Rangers reject Sarver’s £18m takeover offer

Ollie Gordon
SCOTTISH football’s fallen giant Rangers yesterday rejected an £18m takeover bid from American financier and owner of the Phoenix Suns basketball team Robert Sarver, the club said in statement.

The proposal consisted of a placing of 100m shares at 18p which, if approved by shareholders at a general meeting, would be immediately followed by an unconditional offer of 18p a share, giving Sarver control of the club.

Rangers said in the statement: “While the directors welcome Mr Sarver’s approach, they believe that, notwithstanding the current financial difficulties, the proposal does not adequately value a controlling interest in the company and accordingly the resolution to approve the placing is unlikely to achieve the 75 per cent majority required.

“The directors do not intend to hold the general meeting which would be necessary to implement the proposal.”

According to UK merger and & acquisition regulations, Sarver now has until 2 February to submit an official bid for the club.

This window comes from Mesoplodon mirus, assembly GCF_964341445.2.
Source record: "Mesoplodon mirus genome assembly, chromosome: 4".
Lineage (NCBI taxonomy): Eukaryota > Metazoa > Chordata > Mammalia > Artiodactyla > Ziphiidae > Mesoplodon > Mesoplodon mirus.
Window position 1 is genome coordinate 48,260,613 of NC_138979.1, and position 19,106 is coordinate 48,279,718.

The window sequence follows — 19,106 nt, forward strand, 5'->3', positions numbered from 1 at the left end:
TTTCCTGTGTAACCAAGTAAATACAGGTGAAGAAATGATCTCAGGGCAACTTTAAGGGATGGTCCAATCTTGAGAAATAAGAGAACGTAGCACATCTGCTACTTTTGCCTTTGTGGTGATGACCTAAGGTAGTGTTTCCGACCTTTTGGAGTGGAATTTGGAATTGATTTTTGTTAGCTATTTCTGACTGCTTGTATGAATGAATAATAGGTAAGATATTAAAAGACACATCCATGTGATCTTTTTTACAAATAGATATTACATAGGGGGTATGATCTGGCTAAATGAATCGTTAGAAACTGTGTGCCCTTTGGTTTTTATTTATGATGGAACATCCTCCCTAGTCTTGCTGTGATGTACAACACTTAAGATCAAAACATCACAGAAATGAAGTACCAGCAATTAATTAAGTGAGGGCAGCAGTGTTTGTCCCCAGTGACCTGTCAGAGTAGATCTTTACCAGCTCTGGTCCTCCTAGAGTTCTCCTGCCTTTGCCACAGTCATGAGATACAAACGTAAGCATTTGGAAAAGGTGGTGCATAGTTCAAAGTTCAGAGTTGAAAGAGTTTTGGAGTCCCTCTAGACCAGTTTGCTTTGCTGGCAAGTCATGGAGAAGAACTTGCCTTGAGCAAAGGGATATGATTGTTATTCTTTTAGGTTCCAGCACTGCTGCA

Sarver revealed yesterday that it was a conversation with former Rangers player Davie Robertson – now a youth football director in Phoenix – that turned him on to the club. “My three sons all play soccer, as we call it here in the US, for Davie’s club.” said Sarver. “Initially, I’d had some of my advisers examining potential investments in teams in the English Premier League and in Spain, but Davie encouraged me to take a close look at Rangers.

“I’d be the first to admit that I’m not a lifelong Rangers supporter, but anyone who knows me is aware that I’m a genuine sports fanatic.” he added.

According to Thomson Reuters data, M&A activity involving sports clubs has totalled $5.8bn (£3.8bn) over the past decade, with US buyers accounting for 12 per cent of the deals. The largest deal involving a UK sports club was the Glazers’ $1.1bn takeover of Manch­es­ter United in 2005. Rothschild has advised on the most UK sports club deals over the period, working on eight deals worth a combined $2.8bn.

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